He resides on the North Carolina coast with his awesome wife, Lulu, and is sustained by the visits home of their three fabulous children.

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My thoughts:

This book started as one thing and then went completely bonkers but in the best way as a miracle drug that reverses the aging process has a strange side effect – it makes the people taking it into very hungry cannibals.

Aside from a very unpleasant animal death that I did not appreciate, this was a wry, darkly funny, completely crazy story, with a colourful cast of characters and an increasingly messy body count.

*I was kindly gifted a copy of this book in exchange for taking part in the blog tour but all opinions remain my own.

blog tour, books, reviews

Blog Tour: Heading Over the Hill – Judy Leigh*

Growing old disgracefully and having a grand old time…

Billy and Dawnie may be in their seventies, but that won’t stop them taking chances or starting
again. Their grown-up children have families and lives of their own, so now it’s Billy and Dawnie’s
turn, and a life near the sea in Devon beckons.

But the residents of Margot Street (or Maggot Street as Dawnie insists on calling it), don’t quite know what to make of their new neighbours. Billy’s loud, shiny and huge Harley Davidson looks out of place next to the safe and sensible Honda Jazz next door, and Dawnie’s never-ending range of
outrageous wigs and colourful clothes, means she’s impossible to miss.

As new friendships are formed and new adventures are shared, Billy and Dawnie start winning their neighbours’ affection. And when life teaches them all a terrible lesson, the folks of Margot Street are determined to live every day as if it’s their last.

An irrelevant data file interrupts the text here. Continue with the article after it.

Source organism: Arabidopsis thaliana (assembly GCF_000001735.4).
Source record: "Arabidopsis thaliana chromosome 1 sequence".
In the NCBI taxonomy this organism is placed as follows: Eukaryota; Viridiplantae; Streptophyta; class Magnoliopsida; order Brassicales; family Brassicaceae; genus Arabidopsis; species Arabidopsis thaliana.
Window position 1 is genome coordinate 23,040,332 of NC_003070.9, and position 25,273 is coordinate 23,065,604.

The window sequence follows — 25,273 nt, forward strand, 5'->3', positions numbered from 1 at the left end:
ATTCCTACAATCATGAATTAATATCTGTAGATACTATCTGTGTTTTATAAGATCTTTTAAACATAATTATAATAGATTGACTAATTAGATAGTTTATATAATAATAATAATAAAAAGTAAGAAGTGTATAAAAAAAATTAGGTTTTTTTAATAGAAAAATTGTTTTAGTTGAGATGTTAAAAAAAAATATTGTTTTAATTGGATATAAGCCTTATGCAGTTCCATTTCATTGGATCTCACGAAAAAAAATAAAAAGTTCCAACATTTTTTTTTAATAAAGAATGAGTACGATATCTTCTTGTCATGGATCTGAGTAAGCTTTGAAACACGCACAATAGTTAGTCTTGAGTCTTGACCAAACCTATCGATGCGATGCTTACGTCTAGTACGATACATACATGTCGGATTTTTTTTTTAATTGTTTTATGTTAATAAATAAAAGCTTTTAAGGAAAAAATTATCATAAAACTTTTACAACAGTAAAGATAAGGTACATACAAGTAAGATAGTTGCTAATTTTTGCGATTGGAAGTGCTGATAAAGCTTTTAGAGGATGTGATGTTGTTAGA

Judy Leigh returns with a soul-warming, rib-tickling, timeless tale of true love, true friendship and
happy-ever-afters.

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Judy Leigh is the bestselling author of Five French Hens, A Grand Old Time and The Age of Misadventure and the doyenne of the ‘it’s never too late’ genre of women’s fiction. She has lived all over the UK from Liverpool to Cornwall, but currently resides in Somerset.

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My thoughts:

When I was little we lived across the road from a very nice Hell’s Angel called Harley Bob and his family. He’s apparently famous in biker circles and once rescued my My Little Pony from the roof after my friend’s grumpy big brother chucked it up there.

So I knew when Billy and Dawnie roared into Margot Close that they probably weren’t the terrible people some of their neighbours took them to be. And indeed they’re kind, generous, joyful people, they’ve not always had it easy but now as they’re getting older and their kids have grown, they’re looking for someone to live out the rest of their lives in peace and comfort. And they’re doing it in Devon, not far from where some of my family live.

It was nice to be reminded how lovely that part of the world is, especially as I can’t exactly go there at the moment, and I loved Dawnie – she’s so glam and full of life. Their friends and neighbours are pretty lovely too, Dilly cracked me up with her love of Bruce Willis and Prosecco.